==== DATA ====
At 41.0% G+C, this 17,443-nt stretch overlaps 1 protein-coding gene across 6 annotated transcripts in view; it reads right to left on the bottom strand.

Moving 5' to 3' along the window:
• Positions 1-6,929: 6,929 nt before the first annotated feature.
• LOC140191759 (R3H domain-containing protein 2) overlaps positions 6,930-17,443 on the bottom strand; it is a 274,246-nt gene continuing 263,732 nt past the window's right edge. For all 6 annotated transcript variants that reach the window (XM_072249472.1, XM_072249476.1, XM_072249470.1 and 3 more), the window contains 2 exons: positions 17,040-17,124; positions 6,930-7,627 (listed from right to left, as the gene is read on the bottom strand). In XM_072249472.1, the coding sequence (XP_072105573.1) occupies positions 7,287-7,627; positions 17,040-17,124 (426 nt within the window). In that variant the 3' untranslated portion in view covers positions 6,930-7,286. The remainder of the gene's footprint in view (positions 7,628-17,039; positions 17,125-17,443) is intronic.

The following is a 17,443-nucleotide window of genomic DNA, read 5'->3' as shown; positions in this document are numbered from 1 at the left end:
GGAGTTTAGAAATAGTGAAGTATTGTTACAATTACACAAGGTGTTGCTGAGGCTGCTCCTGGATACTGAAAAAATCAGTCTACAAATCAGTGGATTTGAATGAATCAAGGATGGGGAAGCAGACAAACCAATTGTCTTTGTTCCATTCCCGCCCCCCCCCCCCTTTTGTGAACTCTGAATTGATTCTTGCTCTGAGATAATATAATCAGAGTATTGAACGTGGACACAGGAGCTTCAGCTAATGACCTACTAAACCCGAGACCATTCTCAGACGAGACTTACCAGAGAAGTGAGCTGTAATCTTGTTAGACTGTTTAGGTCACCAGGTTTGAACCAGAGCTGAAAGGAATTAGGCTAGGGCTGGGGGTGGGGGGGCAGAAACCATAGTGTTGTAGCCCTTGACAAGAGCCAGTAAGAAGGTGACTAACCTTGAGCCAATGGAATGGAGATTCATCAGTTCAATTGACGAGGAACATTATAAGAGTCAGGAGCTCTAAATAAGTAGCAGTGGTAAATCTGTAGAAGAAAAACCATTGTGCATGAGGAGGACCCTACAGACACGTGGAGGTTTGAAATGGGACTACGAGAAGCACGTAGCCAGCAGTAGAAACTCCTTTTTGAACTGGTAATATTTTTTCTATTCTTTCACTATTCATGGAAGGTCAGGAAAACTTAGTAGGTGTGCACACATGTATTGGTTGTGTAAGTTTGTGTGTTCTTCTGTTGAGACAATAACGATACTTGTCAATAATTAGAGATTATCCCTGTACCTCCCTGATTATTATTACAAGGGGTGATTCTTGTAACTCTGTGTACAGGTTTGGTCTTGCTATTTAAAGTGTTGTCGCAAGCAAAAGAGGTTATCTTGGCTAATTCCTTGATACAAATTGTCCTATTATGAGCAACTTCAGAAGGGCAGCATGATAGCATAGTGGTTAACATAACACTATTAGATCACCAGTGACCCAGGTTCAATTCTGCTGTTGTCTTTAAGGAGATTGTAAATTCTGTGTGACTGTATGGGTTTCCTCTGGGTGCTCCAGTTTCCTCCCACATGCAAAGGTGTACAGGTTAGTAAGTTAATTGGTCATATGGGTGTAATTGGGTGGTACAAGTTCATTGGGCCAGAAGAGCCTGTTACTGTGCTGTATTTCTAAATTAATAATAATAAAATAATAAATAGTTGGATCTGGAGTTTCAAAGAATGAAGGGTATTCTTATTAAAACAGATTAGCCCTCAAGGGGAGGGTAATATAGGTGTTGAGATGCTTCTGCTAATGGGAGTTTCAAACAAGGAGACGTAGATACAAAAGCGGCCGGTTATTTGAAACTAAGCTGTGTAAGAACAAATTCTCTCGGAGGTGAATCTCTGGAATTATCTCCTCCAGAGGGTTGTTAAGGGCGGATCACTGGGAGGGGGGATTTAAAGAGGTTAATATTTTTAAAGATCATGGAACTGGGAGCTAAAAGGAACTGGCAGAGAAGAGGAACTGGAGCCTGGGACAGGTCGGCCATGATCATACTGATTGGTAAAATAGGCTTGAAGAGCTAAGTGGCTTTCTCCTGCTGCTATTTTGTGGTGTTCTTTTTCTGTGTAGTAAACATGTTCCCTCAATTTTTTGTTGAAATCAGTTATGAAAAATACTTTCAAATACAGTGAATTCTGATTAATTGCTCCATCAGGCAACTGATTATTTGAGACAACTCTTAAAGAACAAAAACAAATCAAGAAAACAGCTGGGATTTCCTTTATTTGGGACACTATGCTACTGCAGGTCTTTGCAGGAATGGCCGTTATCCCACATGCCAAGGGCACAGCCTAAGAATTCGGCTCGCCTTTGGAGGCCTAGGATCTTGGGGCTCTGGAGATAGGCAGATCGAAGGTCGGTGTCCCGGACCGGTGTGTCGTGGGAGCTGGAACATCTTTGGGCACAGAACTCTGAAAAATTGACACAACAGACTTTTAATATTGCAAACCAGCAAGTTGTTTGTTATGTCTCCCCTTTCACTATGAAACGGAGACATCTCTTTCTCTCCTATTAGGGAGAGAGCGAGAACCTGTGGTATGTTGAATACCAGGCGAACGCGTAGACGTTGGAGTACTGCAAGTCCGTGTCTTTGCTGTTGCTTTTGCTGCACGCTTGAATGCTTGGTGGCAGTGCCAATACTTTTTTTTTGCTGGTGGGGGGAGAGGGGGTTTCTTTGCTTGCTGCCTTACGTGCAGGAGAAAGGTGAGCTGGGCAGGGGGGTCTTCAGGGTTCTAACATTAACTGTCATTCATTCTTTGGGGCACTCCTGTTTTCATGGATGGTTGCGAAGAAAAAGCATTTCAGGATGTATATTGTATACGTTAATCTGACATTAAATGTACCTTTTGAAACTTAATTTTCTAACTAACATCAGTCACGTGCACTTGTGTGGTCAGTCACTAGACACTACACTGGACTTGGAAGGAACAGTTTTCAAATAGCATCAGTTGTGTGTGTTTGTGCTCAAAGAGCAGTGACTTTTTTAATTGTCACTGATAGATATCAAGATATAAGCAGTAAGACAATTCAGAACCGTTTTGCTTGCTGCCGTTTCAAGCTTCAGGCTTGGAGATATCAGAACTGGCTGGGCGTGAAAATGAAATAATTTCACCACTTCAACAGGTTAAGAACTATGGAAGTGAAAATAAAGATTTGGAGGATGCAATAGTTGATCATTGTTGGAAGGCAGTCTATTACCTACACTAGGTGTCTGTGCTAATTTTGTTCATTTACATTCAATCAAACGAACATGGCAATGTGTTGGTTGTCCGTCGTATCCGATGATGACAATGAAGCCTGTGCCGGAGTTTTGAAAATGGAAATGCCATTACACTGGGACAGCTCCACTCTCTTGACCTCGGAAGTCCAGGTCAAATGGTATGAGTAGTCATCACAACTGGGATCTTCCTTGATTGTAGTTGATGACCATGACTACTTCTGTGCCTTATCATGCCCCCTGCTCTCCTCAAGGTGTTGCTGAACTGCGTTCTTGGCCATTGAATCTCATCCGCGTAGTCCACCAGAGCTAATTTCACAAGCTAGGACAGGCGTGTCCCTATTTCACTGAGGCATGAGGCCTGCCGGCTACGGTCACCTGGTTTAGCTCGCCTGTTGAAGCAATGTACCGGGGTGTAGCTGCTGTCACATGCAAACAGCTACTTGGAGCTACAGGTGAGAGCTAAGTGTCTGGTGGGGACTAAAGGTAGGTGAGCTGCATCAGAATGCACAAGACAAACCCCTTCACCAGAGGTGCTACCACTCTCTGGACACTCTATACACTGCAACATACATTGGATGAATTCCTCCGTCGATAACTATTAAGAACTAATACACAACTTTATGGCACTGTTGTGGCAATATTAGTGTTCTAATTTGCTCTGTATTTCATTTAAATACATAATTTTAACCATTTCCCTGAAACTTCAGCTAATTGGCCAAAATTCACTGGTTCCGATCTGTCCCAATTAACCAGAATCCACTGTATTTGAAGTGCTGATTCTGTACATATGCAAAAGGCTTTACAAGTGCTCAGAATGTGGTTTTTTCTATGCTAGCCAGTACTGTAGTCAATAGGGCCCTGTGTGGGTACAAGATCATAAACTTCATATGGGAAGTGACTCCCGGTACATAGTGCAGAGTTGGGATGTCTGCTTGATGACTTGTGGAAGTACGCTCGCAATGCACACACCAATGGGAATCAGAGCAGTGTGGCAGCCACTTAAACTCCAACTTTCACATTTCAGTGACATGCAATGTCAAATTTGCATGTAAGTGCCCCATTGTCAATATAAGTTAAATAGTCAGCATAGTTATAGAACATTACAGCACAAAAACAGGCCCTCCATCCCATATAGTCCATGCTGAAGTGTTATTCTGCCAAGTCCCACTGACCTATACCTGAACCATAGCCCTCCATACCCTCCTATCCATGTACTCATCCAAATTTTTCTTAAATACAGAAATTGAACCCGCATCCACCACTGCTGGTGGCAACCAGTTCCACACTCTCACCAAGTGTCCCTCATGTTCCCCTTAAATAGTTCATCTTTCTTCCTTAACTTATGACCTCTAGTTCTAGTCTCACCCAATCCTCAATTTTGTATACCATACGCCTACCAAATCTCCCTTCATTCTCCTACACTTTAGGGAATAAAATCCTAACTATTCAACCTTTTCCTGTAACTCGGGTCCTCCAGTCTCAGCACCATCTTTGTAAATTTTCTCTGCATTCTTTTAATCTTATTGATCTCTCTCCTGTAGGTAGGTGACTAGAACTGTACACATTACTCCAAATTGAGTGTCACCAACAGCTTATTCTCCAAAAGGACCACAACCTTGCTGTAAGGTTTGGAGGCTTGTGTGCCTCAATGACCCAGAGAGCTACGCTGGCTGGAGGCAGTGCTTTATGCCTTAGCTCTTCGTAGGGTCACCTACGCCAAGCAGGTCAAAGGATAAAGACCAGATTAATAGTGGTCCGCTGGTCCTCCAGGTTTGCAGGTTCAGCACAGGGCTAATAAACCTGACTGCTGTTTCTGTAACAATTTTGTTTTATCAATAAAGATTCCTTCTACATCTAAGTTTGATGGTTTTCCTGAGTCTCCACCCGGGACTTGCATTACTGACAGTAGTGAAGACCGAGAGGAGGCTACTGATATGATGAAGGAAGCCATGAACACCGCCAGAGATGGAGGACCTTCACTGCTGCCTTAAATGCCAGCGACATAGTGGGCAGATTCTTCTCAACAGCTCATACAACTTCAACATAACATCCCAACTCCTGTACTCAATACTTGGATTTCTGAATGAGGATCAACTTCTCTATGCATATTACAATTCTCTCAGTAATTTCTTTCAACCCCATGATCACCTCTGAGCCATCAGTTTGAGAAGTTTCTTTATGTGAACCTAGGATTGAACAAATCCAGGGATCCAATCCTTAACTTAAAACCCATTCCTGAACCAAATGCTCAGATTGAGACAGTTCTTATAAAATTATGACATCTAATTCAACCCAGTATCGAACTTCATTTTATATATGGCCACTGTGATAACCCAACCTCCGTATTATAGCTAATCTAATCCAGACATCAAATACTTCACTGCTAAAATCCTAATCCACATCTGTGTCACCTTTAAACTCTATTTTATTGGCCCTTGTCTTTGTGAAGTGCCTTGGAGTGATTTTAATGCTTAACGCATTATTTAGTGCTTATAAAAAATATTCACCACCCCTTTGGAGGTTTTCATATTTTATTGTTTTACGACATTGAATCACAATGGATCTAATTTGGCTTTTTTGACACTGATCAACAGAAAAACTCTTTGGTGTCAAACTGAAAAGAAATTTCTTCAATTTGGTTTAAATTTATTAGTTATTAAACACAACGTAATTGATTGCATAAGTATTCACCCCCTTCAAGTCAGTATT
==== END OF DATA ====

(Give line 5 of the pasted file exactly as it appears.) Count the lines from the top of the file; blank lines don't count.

The following is a 17,443-nucleotide window of genomic DNA, read 5'->3' as shown; positions in this document are numbered from 1 at the left end: